Couple's miracle escape as friend dies in sea tragedy
Published 15/08/2014 | 02:30
TWO British pensioners had a miraculous escape after a freak sailing accident which claimed the life of their friend off west Cork.
The man and woman, aged 75 and 67, survived more than two hours in the freezing waters of Roaringwater Bay before making a 200m swim to a rocky island and then climbing up a steep cliff face to safety.
They were named locally as Patrick Anwill (75) and Marian Brown (67). They were rescued almost 10 hours after the alarm was first raised when Schull search volunteers heard faint cries for help at 6am yesterday coming from the isolated island.
Tragically, their friend, named locally as British man Douglas Perrin (66), died after apparently opting to remain near the capsized boat.
Mr Perrin, who had a holiday home outside Schull, was wearing a life-jacket but is suspected to have succumbed to hypothermia.
A post-mortem examination was scheduled to be carried out last night.
His body was recovered from the sea at 8am yesterday following a major 12-hour search operation by the Irish Coastguard, RNLI and Naval Service.
Mr Perrin was very involved in the Church of Ireland in west Cork and was a keen sailor.
Friends were last night comforting his wife, Judith, who raised the alarm after they failed to return to harbour on Wednesday night.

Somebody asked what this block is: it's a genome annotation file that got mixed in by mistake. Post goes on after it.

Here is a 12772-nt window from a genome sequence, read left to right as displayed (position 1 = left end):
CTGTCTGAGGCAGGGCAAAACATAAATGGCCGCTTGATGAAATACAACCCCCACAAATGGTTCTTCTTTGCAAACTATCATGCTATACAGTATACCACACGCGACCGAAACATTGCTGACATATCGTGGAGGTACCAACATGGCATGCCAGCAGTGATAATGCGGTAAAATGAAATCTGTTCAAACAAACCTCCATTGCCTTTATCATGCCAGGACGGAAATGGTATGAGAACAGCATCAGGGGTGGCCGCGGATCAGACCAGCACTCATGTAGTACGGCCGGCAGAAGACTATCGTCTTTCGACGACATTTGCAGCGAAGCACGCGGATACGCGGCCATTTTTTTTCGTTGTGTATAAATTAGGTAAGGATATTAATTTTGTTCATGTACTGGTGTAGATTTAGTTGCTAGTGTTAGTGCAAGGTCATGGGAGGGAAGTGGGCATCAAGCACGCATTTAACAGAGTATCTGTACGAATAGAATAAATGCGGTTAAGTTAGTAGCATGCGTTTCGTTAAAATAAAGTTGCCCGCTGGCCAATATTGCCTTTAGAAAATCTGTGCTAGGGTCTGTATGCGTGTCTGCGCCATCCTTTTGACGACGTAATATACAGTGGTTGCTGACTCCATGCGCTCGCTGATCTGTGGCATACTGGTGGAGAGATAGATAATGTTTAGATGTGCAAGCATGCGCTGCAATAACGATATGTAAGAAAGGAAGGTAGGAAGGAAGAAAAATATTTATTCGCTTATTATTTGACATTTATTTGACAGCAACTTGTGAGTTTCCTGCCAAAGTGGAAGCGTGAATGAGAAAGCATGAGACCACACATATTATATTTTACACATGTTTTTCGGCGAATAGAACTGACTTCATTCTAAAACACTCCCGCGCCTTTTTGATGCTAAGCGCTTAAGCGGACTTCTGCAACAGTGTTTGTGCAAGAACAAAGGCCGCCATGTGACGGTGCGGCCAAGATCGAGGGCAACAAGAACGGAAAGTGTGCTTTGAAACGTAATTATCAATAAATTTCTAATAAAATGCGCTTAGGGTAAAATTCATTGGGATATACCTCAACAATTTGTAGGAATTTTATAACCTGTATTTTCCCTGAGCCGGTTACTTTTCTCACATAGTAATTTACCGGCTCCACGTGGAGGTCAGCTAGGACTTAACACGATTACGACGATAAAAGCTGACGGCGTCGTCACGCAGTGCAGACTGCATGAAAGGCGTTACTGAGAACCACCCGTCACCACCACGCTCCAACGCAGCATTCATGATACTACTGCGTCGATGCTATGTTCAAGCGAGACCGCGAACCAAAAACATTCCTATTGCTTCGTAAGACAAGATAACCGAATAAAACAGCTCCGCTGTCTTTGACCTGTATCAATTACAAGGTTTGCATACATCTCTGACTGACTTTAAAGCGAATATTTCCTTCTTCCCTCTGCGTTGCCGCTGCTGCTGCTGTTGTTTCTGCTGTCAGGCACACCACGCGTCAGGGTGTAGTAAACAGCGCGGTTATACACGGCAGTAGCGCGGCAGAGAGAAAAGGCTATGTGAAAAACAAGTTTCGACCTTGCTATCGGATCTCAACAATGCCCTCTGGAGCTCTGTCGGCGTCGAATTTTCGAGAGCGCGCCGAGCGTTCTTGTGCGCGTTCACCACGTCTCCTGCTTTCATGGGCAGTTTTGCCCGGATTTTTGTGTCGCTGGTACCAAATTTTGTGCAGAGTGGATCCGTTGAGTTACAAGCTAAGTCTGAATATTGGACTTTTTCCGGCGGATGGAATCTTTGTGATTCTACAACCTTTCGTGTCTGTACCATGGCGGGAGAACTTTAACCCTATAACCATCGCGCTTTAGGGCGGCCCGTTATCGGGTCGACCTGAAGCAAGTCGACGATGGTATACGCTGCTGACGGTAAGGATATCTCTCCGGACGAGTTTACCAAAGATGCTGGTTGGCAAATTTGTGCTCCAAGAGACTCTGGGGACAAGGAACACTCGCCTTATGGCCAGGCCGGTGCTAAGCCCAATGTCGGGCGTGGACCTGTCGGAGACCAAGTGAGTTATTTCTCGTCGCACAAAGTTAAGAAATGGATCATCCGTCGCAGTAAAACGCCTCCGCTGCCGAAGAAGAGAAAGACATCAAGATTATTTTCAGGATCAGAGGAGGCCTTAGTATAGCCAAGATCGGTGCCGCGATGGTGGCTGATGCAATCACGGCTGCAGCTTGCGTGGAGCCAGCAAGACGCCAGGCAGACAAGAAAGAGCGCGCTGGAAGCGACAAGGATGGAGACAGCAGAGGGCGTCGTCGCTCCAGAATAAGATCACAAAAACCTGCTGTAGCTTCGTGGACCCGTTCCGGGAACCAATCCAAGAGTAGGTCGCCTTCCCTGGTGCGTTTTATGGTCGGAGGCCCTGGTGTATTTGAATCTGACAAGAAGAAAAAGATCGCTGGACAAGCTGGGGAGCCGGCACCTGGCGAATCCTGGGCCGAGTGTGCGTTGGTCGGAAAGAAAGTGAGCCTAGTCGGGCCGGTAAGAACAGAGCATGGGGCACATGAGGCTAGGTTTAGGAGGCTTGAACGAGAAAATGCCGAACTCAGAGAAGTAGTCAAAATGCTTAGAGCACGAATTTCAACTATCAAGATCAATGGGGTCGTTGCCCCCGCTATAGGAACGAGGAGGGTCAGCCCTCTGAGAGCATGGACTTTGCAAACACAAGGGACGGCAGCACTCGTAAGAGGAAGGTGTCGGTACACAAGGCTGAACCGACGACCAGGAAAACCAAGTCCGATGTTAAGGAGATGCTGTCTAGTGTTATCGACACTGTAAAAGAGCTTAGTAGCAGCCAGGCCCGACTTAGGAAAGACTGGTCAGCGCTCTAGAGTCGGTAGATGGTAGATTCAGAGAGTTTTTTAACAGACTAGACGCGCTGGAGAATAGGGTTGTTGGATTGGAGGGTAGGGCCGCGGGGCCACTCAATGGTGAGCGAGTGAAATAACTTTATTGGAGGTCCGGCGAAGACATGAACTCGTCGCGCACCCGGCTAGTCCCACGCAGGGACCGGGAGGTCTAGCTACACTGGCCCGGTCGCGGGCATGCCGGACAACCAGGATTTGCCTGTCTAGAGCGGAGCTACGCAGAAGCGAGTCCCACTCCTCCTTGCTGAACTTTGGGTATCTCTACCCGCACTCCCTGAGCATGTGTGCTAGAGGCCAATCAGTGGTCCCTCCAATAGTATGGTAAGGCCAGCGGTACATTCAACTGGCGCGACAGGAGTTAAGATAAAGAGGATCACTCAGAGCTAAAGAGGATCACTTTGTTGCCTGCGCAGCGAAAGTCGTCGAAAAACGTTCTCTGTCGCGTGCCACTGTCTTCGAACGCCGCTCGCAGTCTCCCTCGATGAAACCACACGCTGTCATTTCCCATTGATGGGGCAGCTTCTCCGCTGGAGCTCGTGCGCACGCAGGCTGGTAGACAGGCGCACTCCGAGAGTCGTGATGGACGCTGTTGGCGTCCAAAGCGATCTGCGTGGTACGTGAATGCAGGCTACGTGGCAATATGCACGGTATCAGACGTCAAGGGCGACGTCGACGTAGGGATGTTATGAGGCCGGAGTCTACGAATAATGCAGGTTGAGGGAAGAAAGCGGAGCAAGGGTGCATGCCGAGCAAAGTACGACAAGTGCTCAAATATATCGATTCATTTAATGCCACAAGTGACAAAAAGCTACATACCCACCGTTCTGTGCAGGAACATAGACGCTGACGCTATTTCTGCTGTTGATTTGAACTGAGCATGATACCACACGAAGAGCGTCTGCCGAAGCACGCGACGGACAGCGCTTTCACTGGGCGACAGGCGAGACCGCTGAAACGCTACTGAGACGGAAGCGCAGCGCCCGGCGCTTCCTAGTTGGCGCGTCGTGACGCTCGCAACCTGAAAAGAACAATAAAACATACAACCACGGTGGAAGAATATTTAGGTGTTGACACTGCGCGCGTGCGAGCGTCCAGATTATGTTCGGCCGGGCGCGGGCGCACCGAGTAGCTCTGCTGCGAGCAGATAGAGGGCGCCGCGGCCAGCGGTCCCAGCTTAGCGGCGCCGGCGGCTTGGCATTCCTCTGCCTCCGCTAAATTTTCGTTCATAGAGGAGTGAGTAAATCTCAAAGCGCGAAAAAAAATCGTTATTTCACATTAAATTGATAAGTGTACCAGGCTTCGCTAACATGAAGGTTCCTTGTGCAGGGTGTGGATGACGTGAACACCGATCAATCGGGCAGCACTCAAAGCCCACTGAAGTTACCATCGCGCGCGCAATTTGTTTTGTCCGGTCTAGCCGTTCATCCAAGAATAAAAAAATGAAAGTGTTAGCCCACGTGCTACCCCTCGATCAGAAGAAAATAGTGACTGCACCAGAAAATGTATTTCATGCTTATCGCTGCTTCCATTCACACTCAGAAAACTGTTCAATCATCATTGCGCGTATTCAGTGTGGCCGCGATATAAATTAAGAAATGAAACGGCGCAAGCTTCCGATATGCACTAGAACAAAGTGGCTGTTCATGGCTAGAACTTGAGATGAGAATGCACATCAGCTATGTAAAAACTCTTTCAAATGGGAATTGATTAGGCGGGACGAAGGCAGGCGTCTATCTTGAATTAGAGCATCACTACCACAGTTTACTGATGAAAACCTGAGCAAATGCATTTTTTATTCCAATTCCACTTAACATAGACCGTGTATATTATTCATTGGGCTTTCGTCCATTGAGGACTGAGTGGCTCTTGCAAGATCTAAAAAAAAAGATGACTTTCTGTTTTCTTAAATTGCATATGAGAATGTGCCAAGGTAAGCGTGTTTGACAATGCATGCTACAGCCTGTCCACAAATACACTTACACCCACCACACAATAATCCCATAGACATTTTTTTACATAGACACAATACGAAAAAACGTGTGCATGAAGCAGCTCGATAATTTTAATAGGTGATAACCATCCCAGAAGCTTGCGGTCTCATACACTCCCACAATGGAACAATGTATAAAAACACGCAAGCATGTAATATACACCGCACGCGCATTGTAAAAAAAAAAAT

Baltimore RNLI coxswain Kieran Cotter said the tragedy occurred despite the experienced sailors taking every possible safety precaution.
He said the two survivors were spotted huddled on Castle Island by rescuers who heard faint cries for help.
"Immediately, Schull Rescue landed two people and they went to their aid. Then the Baltimore inshore boat went there as well and they comforted them and brought them for medical treatment."
"They told us that there was a third man missing. The (Irish Coastguard) helicopter airlifted them to the Ilen Rovers football pitch in Baltimore and they were taken to Bantry General Hospital for assessment."
"They were very cold after being out all night and very upset knowing that the third person was still missing."
"They apparently stayed with the boat for some time after it possibly capsized in a gust of wind. But then, when they saw they were close to land, they swam to shore. The third person, for one reason or another, did not make it."
Rescue officials said it was "absolutely astonishing" that the elderly couple managed to make it ashore and then climb a steep cliff to reach relative safety.
"It was a long, cold night for them. But they had done everything right. When they went out, they told people they would be back (in port) at a certain time and the alarm was raised as a result. And they were all wearing life-jackets which meant when they went into the water they stayed afloat," Mr Cotter said.
The trio had gone for a sail around Long Island and were due to meet friends for dinner between 7pm and 8pm on Wednesday. When the trio failed to arrive, Mr Perrin's wife raised the alarm.
It is feared the seven metre craft, a twin-masted Drascombe Lugger or traditional-type of open coastal boat, was caught in a sudden squall and capsized.
Sailing instructor Eddie English, who was also off the west Cork coast on Wednesday, said gusts reached up to 20 knots in some areas with conditions "very challenging."
A Marine Casualty Investigation Board (MCIB) investigation into the tragedy is under way.